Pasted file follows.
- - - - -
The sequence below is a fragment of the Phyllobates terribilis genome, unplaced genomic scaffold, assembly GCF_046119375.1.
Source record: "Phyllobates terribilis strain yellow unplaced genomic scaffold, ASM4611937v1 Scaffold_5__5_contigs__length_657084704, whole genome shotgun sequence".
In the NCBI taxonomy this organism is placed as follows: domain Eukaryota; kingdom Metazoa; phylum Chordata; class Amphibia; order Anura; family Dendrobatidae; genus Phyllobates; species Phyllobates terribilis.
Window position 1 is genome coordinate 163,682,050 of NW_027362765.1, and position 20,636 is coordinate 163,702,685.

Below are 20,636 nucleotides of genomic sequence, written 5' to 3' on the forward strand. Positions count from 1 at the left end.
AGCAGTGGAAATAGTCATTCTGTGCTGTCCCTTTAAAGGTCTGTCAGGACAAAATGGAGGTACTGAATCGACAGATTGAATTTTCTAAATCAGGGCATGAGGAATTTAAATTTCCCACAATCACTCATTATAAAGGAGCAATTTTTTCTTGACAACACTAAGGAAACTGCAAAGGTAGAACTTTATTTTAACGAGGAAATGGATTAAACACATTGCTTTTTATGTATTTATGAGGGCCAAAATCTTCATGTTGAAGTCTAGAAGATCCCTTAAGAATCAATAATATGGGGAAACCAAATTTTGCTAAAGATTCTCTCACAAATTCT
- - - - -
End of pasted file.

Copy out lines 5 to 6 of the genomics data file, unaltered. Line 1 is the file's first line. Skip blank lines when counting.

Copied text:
Below are 20,636 nucleotides of genomic sequence, written 5' to 3' on the forward strand. Positions count from 1 at the left end.
AGCAGTGGAAATAGTCATTCTGTGCTGTCCCTTTAAAGGTCTGTCAGGACAAAATGGAGGTACTGAATCGACAGATTGAATTTTCTAAATCAGGGCATGAGGAATTTAAATTTCCCACAATCACTCATTATAAAGGAGCAATTTTTTCTTGACAACACTAAGGAAACTGCAAAGGTAGAACTTTATTTTAACGAGGAAATGGATTAAACACATTGCTTTTTATGTATTTATGAGGGCCAAAATCTTCATGTTGAAGTCTAGAAGATCCCTTAAGAATCAATAATATGGGGAAACCAAATTTTGCTAAAGATTCTCTCACAAATTCT